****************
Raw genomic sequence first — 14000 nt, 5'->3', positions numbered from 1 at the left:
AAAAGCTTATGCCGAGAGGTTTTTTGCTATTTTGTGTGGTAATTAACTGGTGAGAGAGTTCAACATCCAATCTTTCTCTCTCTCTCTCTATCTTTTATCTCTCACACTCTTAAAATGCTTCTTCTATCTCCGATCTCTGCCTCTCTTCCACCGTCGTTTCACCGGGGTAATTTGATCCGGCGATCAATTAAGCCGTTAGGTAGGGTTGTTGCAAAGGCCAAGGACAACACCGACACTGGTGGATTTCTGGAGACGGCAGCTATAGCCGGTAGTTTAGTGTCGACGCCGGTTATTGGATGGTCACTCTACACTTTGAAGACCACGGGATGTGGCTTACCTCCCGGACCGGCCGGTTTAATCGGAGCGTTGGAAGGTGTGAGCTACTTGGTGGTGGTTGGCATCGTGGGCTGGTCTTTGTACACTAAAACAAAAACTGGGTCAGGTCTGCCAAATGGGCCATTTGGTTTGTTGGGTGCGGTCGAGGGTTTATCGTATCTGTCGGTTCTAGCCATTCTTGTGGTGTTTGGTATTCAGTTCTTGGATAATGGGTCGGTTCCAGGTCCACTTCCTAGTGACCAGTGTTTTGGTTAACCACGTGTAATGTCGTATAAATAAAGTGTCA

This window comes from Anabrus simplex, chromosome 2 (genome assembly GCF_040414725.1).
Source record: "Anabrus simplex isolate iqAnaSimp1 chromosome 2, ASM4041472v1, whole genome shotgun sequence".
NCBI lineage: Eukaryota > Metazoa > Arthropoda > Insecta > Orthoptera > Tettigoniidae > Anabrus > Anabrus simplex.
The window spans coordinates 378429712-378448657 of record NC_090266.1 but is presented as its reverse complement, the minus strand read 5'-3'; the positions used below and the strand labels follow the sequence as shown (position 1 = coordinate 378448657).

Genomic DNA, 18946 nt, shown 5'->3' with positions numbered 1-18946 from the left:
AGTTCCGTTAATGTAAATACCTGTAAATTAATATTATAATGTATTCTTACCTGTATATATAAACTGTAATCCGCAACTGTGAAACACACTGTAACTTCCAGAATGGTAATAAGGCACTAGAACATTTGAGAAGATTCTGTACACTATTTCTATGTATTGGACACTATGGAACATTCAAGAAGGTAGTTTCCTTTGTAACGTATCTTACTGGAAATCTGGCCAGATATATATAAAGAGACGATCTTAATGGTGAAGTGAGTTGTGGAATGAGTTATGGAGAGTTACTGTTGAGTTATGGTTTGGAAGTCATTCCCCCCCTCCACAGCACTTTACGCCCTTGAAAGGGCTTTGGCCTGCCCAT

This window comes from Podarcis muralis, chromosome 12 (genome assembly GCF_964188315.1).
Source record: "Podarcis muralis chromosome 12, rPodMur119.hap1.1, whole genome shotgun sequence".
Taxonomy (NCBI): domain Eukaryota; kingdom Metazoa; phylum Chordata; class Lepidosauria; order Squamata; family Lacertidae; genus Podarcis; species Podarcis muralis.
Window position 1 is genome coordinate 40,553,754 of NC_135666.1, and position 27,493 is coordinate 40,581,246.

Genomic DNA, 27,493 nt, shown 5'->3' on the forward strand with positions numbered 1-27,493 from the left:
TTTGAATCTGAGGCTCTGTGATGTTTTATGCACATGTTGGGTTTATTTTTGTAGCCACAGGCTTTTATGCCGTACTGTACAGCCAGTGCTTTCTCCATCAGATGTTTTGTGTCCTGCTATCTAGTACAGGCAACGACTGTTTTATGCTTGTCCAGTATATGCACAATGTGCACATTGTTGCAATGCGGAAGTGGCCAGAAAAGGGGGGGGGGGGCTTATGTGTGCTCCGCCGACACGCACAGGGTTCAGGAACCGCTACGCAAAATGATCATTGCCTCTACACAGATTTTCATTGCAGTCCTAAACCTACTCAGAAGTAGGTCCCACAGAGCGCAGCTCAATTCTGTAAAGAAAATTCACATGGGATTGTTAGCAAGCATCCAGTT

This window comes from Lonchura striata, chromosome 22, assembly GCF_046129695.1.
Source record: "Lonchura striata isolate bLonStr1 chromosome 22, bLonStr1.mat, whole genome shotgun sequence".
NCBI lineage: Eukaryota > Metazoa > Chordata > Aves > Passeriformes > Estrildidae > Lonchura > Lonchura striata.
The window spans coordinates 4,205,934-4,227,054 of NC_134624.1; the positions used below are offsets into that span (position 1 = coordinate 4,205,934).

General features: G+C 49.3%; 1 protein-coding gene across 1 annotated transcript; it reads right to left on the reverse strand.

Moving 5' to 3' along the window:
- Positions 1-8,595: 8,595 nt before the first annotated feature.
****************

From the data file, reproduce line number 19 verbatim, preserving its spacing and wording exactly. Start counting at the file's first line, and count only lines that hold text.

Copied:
General features: G+C 49.3%; 1 protein-coding gene across 1 annotated transcript; it reads right to left on the reverse strand.